After seeing a recommendation online, this book arrived at the house in the mail yesterday. I started reading it after dinner and was immediately inspired. Enough so, that I'm going to write up some first impressions even though I'm only into the first chapter.

The preface described the Berkeley Math Circle's history and a little bit of how it runs. So often discussions of math run between either impassioned defenses of direct instruction vs. constructivism/progressivism. There's no sense of problem solving in the first camp (students don't have enough knowledge, their working memories get overrun and they only engage in means-ends analysis that doesn't stick.:David Didau's argument along these lines. On the other hand, the other side is passionately concerned with equity and breaking down narratives of who is capable of doing mathematics. In the process, the curriculum mostly takes second place to the pedagogy around it.

The paragraph above speaks to the third way I'm always looking for: focused on problem solving yet rigorous and above all fascinating. The kids in the circle were engaging in really interesting problems and getting exposure to a much richer view of the subject. Computation was not important but proofs took central place.

At the same time, this model raises a lot of questions for me. There's a certain elitism present from the start. The Berkeley Math Circle is described as a "top tier" math circle. This is not idle boasting, it took a prestigious university and multiple mathematicians to create this group. Each session drew on a small slice of the Bay Area (20-30 students) able to discover it through the web site or word of mouth and lasted an intense 2 hours. Here in Seattle which is another tech node we have a similar Math Circle run out of UW https://sites.math.washington.edu/~mathcircle/circle/ aimed at the Middle School level. At the same time, I wonder how can we replicate this model on a larger scale? There are challenges both in finding kids and instructors and covering the full range of MS through HS.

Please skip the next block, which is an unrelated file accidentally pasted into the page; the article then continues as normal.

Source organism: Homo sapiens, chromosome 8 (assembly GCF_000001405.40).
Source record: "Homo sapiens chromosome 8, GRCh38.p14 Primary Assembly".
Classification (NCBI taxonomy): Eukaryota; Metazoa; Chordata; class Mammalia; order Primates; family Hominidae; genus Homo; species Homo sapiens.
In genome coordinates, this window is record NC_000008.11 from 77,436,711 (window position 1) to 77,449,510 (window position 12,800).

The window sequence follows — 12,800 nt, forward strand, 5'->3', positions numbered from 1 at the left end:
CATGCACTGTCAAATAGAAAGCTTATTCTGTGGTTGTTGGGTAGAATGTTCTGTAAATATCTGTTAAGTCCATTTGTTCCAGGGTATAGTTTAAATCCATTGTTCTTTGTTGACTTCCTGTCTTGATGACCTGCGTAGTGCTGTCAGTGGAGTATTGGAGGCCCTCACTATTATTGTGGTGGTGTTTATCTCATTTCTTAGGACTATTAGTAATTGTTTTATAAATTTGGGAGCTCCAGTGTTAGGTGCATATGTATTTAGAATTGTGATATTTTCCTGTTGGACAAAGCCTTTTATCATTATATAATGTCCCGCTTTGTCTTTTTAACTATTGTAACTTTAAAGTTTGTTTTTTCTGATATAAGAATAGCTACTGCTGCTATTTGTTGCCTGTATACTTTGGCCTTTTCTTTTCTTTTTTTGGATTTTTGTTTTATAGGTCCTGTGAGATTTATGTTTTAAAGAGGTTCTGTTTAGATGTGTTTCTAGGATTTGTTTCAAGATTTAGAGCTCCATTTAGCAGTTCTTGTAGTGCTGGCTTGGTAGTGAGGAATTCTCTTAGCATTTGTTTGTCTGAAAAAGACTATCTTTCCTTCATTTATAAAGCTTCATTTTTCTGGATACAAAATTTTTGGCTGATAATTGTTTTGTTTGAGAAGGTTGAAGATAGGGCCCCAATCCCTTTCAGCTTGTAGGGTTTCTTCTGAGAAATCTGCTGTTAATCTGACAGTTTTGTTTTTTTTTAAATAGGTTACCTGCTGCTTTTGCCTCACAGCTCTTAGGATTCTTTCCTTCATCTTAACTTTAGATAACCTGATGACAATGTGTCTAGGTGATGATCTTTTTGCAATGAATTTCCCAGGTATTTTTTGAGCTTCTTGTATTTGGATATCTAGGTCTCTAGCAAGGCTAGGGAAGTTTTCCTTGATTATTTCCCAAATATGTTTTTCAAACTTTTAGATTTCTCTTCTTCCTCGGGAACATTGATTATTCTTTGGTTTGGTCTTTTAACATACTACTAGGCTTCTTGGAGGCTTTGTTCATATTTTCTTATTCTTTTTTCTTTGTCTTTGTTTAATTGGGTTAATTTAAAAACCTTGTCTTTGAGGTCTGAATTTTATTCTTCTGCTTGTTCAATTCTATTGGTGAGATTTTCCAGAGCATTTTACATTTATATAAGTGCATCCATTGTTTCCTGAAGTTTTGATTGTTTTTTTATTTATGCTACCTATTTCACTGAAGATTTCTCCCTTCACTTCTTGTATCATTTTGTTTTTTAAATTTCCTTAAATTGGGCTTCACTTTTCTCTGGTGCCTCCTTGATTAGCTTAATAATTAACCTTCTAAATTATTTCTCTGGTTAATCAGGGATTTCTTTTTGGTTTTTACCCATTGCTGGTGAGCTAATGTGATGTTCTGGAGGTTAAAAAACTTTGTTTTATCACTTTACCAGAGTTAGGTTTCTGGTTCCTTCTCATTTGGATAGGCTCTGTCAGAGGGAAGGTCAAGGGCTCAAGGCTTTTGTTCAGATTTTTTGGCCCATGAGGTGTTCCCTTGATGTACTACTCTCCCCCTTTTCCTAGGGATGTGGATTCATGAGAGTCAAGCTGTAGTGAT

I think part of the solution probably lies in virtual math circles and the online world since even if most research universities setup a circle (and that would be a tall order) there still would be huge swaths of kids out of reach. Can you infuse any of this into a classroom? But this train of thought probably deserves some more work.

#### The Meat (Inversions in the plane)

After thinking about the preface I finally started the first chapter. At this point my mind was blown away.

I'm only about 12 pages into a discussion of circle inversions. For me, this is a revelation at the same level as learning about cyclic quadrilaterals (which I hope would be shared by kids).

The basic idea is you apply a transform based on projecting in or out of a given circle and the geometry problem can be solved in the new space more easily and then translated back.

Example Ptolemy's theorem:

More info: http://mathworld.wolfram.com/Inversion.html As I said, its fascinating so far, and I'm going to work through the exercises to see exactly how powerful it can be. As a bonus: geogebra already has a built in inversion tool (reflect about a circle) which I never even noticed.

The book is focused on material as opposed to methods of instruction. So unfortunately, you won't find how this material was presented and the student's reaction to it. For me that's the next frontier: can I build something around geometric circle inversions that will work for the kids I'm going to have?

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